Gerry McDonald outlines the reasons and process behind his college’s application to open a free school and considers why it was turned down.
The ability of FE to redefine itself is perhaps its defining characteristic. This can, of course, serve us well in challenging times when funding and competitive pressures make it difficult to hold on to treasured notions of an immutable core.
Dame Ruth Silver’s adaptive layer has become a shorthand for describing a sector that often finds definition illusive. And maybe that’s no bad thing. Adaptation requires creative thinking and new approaches and that is where FE excels.
Adaptation is more necessary now than ever before. Not least because the traditional boundaries between the buildings blocks of the education system are in flux. It was not surprising therefore that the governors of Tower Hamlets College, opposite Canary Wharf, that icon of regeneration, decided to take a radical approach to defining our mission and how we should deliver it. The notion that we should pursue a free school application took shape.
Our decision to apply to open a free school wasn’t politically motivated. It was pragmatic
The idea wasn’t formed in a vacuum. In 2014, we applied for, and were granted, direct entry at 14. With strong support from our local authority, we shaped an innovative programme for migrant families, mostly newly arrived in the UK with a child aged 14 or 15 to benefit from an intensive English-focused programme. Our first cohort made rapid progress with 89 per cent achieving grade C in maths, in just one year.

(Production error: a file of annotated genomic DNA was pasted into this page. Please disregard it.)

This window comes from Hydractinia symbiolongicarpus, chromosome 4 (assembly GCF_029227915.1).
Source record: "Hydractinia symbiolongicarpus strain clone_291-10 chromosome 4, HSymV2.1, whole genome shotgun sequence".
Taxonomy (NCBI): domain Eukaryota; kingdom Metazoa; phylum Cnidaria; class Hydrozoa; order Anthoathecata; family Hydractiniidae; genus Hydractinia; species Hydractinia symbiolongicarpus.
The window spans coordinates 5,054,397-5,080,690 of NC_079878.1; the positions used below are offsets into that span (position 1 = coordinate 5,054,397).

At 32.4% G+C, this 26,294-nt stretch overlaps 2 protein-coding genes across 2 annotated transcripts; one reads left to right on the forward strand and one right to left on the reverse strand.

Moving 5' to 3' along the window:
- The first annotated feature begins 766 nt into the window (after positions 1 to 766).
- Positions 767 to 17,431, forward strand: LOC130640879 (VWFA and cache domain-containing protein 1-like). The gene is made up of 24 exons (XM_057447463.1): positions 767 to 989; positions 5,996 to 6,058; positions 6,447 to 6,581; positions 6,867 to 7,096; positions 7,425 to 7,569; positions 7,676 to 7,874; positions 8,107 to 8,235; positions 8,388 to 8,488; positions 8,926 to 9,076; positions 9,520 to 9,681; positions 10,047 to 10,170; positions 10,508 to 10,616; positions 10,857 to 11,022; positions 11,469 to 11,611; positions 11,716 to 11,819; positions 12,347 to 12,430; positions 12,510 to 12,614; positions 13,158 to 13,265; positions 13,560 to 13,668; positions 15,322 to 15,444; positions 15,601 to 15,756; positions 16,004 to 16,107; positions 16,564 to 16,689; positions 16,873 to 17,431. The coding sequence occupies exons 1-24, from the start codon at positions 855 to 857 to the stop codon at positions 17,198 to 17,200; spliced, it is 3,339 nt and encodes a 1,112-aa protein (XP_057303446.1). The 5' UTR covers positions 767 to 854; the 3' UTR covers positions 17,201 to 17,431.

It is worth saying that our decision to apply to open a free school wasn’t politically motivated. It was pragmatic. We are a good college with outstanding business and Esol provision and strong finances. But these attributes would not protect us from new entrants to the crowded London education market or protect our shrinking core.
The process of establishing a free school is best described in two stages. The first is setting up your group and forming a company to act as the legal entity for the new school. That was straightforward. The college’s business and community clients and contacts proved a rich source of expertise and we were able to quickly bring together experienced professionals, giving us the breadth of practical support required.
The difficulty then is ensuring the right level of separation from the college. In theory the school is quite separate and operates at arm’s length. In reality, the college is the prime mover and de facto sponsor. The divide could be seen as rather artificial.
More difficult was establishing the need for our proposed school. We were clear about the specialism — business and finance — representing our location and curriculum expertise. The challenge is establishing actual parent need. This involved asking parents of 8 and 9-year-olds to send their child to an as yet unbuilt school when they reach 11. A tough sell indeed. We got there because our strong proposition about linking educational opportunity to jobs in businesses and finance was convincing. Canary Wharf is within Tower Hamlets but has some way to go in recruiting the borough’s residents.
We have made strong progress including placing more than 50 young people into paid year-long internships with a major accounting firm but there is more to do. Parents we spoke to appreciate that and what our new school could offer.
As reported in FE Week last week, our bid didn’t get through. I don’t see a conspiracy against FE here. Feedback was clear and fair and we have been asked to resubmit in October. We need to show how the specialism will be delivered throughout the school and bring a current secondary head teacher on to our board. Fair enough.
Should colleges pursue free schools? That’s hard to answer for the whole sector; so much depends on local demography and need. Our view is that redefining FE’s mission across age ranges and historical sector divides is a necessary evolution at a time of funding challenge.